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Two Faced: Twice-Dyed Cloth

Written on June 14, 2010

Today I am showing two different textiles, each of which is dyed on both sides.

On the left is a bolt of Edo komon cotton: Edo komon is a stencil-dyed small-figured cloth that was popular in the early to mid 19th century.  The bolt is constructed from a kimono that has been taken apart and then put back together as a full bolt, probably for the ease of dyeing the other side and for future use.    What I mean by “dyeing the other side” is that this reconstructed bolt of Edo komon cotton was then stencil dyed on its reverse side at a more recent date than the original.

Shown above and in detail shots below, is a something very interesting: it is a panel of arashi shibori cotton that has been taken from a yukata which is an unlined, casual kimono.  On the reverse side of this arashi shibori, a stencil dyed pattern showing cranes and chrysanthemums was applied using the surikomi method, where color is forced through stencils directly onto cloth.  After the surikomi was applied, this cloth then was used to cover a futon.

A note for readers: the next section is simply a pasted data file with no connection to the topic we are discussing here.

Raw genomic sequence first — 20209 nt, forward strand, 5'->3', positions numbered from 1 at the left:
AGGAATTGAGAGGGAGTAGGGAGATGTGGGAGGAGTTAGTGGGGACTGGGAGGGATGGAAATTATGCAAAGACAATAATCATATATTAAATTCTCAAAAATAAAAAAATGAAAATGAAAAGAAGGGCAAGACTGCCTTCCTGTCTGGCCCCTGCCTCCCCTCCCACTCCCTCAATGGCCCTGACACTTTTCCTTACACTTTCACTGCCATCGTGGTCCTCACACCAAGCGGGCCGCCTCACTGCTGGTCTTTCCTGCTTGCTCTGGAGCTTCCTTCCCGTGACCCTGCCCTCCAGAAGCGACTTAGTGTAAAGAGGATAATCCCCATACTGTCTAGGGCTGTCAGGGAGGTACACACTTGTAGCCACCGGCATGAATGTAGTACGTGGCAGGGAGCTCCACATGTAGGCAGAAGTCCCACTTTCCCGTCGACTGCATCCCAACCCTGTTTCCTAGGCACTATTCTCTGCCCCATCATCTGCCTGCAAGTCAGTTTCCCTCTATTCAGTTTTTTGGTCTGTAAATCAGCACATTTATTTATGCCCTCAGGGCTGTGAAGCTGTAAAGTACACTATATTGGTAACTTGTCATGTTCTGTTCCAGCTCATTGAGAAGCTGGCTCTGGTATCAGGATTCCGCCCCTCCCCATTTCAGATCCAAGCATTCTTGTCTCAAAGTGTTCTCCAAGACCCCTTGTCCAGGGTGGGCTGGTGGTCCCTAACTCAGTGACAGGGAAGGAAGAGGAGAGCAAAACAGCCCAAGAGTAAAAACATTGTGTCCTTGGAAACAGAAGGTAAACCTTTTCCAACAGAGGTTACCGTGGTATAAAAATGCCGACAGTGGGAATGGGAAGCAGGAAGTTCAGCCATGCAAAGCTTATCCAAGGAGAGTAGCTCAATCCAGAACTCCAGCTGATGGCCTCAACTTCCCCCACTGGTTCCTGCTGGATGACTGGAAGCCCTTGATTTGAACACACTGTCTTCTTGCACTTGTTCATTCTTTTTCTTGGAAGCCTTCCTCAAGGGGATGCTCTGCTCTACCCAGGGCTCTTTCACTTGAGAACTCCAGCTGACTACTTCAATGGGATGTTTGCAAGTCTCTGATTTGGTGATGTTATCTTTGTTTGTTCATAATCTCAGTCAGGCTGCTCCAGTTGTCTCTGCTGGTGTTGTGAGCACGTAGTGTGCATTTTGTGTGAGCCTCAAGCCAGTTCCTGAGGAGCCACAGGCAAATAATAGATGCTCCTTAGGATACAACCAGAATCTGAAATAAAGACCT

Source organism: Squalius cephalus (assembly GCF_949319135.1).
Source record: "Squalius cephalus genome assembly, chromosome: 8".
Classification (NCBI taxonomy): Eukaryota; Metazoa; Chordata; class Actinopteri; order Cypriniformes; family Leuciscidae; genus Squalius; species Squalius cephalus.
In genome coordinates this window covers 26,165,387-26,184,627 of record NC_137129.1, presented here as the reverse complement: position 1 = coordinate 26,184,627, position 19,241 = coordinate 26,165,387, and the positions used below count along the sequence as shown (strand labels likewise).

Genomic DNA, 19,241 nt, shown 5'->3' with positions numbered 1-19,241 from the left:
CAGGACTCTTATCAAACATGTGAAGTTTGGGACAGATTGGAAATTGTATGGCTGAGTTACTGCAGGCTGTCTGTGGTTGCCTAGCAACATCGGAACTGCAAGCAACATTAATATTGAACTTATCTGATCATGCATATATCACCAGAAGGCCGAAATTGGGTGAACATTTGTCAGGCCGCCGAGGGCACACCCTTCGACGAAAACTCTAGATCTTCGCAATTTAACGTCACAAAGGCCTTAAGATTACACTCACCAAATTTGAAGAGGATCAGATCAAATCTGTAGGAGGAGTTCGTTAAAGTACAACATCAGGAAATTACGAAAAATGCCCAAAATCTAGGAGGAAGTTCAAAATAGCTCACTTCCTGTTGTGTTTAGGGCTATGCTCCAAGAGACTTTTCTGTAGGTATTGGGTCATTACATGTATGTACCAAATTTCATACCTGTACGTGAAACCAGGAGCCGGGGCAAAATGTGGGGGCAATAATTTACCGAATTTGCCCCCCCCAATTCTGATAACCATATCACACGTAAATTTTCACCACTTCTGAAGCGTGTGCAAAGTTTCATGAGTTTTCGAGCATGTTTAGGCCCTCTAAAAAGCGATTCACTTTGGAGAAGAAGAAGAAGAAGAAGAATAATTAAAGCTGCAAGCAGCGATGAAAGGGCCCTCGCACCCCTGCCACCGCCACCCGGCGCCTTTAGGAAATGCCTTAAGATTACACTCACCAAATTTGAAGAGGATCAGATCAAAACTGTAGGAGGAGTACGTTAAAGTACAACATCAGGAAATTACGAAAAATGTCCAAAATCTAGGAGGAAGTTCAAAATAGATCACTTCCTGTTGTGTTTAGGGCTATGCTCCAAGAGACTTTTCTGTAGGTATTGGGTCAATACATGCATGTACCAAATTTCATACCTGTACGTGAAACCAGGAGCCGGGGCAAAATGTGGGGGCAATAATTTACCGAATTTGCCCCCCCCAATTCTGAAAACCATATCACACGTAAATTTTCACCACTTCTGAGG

Note the small figured Edo komon pattern in the cloth above, and below: in this case, the pattern is the all-over Genji-ko which has to do with an incense naming and memory exercise for refined aficionados of incense and aroma.You’ll notice that on the reverse side of the Edo komon cloth, seen clearly below, the pattern that has been applied is a simple one, a kind of  “faux” kasuri, and applied using  the surikomi method.

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  1. Comment by Lis Harwood:

    Interesting fabric, love to see the cranes after my blogpost yesterday.

    June 15, 2010 @ 2:38 am